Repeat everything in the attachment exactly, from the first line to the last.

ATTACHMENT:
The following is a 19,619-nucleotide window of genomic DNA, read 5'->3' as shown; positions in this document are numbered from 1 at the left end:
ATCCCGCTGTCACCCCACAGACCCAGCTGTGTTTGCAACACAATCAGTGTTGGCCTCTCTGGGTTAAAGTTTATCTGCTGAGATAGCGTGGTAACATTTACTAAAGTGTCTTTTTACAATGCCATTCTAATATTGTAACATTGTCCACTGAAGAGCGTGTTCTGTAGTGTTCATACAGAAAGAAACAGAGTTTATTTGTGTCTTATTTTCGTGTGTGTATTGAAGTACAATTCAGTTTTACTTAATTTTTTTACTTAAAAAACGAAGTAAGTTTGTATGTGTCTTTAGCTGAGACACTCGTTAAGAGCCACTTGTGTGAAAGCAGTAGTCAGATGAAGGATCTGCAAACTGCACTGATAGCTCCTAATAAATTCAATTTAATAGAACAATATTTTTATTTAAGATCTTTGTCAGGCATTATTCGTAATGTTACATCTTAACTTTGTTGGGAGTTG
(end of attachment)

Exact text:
The following is a 19,619-nucleotide window of genomic DNA, read 5'->3' as shown; positions in this document are numbered from 1 at the left end:
ATCCCGCTGTCACCCCACAGACCCAGCTGTGTTTGCAACACAATCAGTGTTGGCCTCTCTGGGTTAAAGTTTATCTGCTGAGATAGCGTGGTAACATTTACTAAAGTGTCTTTTTACAATGCCATTCTAATATTGTAACATTGTCCACTGAAGAGCGTGTTCTGTAGTGTTCATACAGAAAGAAACAGAGTTTATTTGTGTCTTATTTTCGTGTGTGTATTGAAGTACAATTCAGTTTTACTTAATTTTTTTACTTAAAAAACGAAGTAAGTTTGTATGTGTCTTTAGCTGAGACACTCGTTAAGAGCCACTTGTGTGAAAGCAGTAGTCAGATGAAGGATCTGCAAACTGCACTGATAGCTCCTAATAAATTCAATTTAATAGAACAATATTTTTATTTAAGATCTTTGTCAGGCATTATTCGTAATGTTACATCTTAACTTTGTTGGGAGTTG